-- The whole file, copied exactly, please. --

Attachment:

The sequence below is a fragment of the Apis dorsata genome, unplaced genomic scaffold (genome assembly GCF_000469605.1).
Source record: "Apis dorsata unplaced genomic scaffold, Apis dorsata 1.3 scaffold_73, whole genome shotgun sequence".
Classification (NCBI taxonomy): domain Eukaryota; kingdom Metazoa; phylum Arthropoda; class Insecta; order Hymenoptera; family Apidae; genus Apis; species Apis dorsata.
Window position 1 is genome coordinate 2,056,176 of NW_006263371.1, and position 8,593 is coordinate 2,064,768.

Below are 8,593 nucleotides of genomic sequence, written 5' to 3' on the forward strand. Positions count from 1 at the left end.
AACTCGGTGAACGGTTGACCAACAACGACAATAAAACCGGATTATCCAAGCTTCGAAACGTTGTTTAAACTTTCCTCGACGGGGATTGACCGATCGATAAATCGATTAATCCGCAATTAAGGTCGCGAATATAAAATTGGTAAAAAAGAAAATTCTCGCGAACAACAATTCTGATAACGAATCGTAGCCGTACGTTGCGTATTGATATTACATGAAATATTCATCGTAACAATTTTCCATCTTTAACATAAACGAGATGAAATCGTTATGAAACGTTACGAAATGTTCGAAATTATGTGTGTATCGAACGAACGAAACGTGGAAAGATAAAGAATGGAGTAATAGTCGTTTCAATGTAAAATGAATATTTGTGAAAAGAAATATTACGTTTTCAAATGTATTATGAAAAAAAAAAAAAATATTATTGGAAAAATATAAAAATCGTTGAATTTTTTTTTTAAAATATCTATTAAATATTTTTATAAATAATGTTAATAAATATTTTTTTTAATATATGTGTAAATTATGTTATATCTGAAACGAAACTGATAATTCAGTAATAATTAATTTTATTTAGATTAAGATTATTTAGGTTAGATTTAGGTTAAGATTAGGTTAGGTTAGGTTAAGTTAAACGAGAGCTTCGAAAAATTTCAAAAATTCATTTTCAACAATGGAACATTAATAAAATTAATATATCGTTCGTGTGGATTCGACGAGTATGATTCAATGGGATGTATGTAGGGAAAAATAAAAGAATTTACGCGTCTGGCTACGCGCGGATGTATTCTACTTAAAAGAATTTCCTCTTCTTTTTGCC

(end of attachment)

The sequence below is a fragment of the Apis dorsata genome, unplaced genomic scaffold (genome assembly GCF_000469605.1).
Source record: "Apis dorsata unplaced genomic scaffold, Apis dorsata 1.3 scaffold_73, whole genome shotgun sequence".
Classification (NCBI taxonomy): domain Eukaryota; kingdom Metazoa; phylum Arthropoda; class Insecta; order Hymenoptera; family Apidae; genus Apis; species Apis dorsata.
Window position 1 is genome coordinate 2,056,176 of NW_006263371.1, and position 8,593 is coordinate 2,064,768.

Below are 8,593 nucleotides of genomic sequence, written 5' to 3' on the forward strand. Positions count from 1 at the left end.
AACTCGGTGAACGGTTGACCAACAACGACAATAAAACCGGATTATCCAAGCTTCGAAACGTTGTTTAAACTTTCCTCGACGGGGATTGACCGATCGATAAATCGATTAATCCGCAATTAAGGTCGCGAATATAAAATTGGTAAAAAAGAAAATTCTCGCGAACAACAATTCTGATAACGAATCGTAGCCGTACGTTGCGTATTGATATTACATGAAATATTCATCGTAACAATTTTCCATCTTTAACATAAACGAGATGAAATCGTTATGAAACGTTACGAAATGTTCGAAATTATGTGTGTATCGAACGAACGAAACGTGGAAAGATAAAGAATGGAGTAATAGTCGTTTCAATGTAAAATGAATATTTGTGAAAAGAAATATTACGTTTTCAAATGTATTATGAAAAAAAAAAAAAATATTATTGGAAAAATATAAAAATCGTTGAATTTTTTTTTTAAAATATCTATTAAATATTTTTATAAATAATGTTAATAAATATTTTTTTTAATATATGTGTAAATTATGTTATATCTGAAACGAAACTGATAATTCAGTAATAATTAATTTTATTTAGATTAAGATTATTTAGGTTAGATTTAGGTTAAGATTAGGTTAGGTTAGGTTAAGTTAAACGAGAGCTTCGAAAAATTTCAAAAATTCATTTTCAACAATGGAACATTAATAAAATTAATATATCGTTCGTGTGGATTCGACGAGTATGATTCAATGGGATGTATGTAGGGAAAAATAAAAGAATTTACGCGTCTGGCTACGCGCGGATGTATTCTACTTAAAAGAATTTCCTCTTCTTTTTGCC